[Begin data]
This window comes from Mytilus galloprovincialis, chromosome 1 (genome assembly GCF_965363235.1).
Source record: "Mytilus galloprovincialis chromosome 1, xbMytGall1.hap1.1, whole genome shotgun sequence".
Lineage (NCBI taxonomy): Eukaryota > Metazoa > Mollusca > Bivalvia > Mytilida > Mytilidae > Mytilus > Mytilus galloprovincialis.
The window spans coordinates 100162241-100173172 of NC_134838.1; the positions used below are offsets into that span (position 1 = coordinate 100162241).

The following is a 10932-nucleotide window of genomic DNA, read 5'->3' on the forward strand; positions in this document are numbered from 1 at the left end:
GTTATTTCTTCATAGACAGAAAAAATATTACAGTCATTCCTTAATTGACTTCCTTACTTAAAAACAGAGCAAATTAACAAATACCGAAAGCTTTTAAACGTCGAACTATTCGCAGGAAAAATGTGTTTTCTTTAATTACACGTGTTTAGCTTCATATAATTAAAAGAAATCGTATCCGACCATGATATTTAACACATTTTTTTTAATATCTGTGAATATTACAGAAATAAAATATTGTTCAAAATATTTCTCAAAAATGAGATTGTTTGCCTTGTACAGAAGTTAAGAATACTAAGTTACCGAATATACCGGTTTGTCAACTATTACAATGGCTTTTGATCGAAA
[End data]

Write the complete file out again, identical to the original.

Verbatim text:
This window comes from Mytilus galloprovincialis, chromosome 1 (genome assembly GCF_965363235.1).
Source record: "Mytilus galloprovincialis chromosome 1, xbMytGall1.hap1.1, whole genome shotgun sequence".
Lineage (NCBI taxonomy): Eukaryota > Metazoa > Mollusca > Bivalvia > Mytilida > Mytilidae > Mytilus > Mytilus galloprovincialis.
The window spans coordinates 100162241-100173172 of NC_134838.1; the positions used below are offsets into that span (position 1 = coordinate 100162241).

The following is a 10932-nucleotide window of genomic DNA, read 5'->3' on the forward strand; positions in this document are numbered from 1 at the left end:
GTTATTTCTTCATAGACAGAAAAAATATTACAGTCATTCCTTAATTGACTTCCTTACTTAAAAACAGAGCAAATTAACAAATACCGAAAGCTTTTAAACGTCGAACTATTCGCAGGAAAAATGTGTTTTCTTTAATTACACGTGTTTAGCTTCATATAATTAAAAGAAATCGTATCCGACCATGATATTTAACACATTTTTTTTAATATCTGTGAATATTACAGAAATAAAATATTGTTCAAAATATTTCTCAAAAATGAGATTGTTTGCCTTGTACAGAAGTTAAGAATACTAAGTTACCGAATATACCGGTTTGTCAACTATTACAATGGCTTTTGATCGAAA